Duška Knežević Hočevar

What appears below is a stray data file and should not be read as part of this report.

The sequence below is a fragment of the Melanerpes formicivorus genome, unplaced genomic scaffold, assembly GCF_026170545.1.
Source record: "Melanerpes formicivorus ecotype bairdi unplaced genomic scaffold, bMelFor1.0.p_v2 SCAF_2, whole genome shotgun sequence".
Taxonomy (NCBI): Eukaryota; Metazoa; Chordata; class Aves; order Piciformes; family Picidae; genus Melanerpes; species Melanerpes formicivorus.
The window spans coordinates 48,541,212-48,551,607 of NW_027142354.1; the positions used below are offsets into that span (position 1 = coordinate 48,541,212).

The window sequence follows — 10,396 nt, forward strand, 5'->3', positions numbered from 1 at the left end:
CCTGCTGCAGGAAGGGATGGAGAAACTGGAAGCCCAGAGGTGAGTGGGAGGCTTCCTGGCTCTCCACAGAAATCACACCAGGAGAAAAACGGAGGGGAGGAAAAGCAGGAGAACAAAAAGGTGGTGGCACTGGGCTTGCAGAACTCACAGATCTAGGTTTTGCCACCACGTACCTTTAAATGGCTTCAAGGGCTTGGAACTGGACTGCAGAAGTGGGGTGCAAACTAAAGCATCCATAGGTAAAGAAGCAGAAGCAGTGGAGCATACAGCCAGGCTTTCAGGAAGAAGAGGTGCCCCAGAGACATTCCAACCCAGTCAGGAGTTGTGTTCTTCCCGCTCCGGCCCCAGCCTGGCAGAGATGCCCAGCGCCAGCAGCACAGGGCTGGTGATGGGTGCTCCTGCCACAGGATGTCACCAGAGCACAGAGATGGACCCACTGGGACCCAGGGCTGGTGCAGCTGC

This monograph (Boundaries In the Upper Kolpa Valley: Native Imaginings of Nation And Locality) deals with the issues of belonging, identity and social boundaries among the members of ethnic groups, which is by no means a novelty in social anthropology. Explicit studies on these topics date back to the 1970s. Yet the border-boundary topic has been implicated in several anthropological classics of an older date; delineations of ‘cultures’, ‘societies’ and ‘tribes’ have been on the anthropological agenda since the very beginnings of the discipline. After the ‘fall of the Berlin Wall’, an important bulk of social anthropological dealings with ethnicity has been occupied with the new European situation. A certain prominence has been awarded to the debates on international borders in ex-Socialist European states. Within such an anthropological framework, the monograph discusses the understandings of the ‘newly’ established international border between Slovenia and Croatia (1991) in the locals of this border region. (Self)understandings of national identities in the locals of the Upper Kolpa valley and the managing with their (self)ascriptions is the central theme of the monograph. Following some recent emphases in theory of ethnicity the monograph clarifies the impact of the new political border on the various understandings of local ‘national’ identities.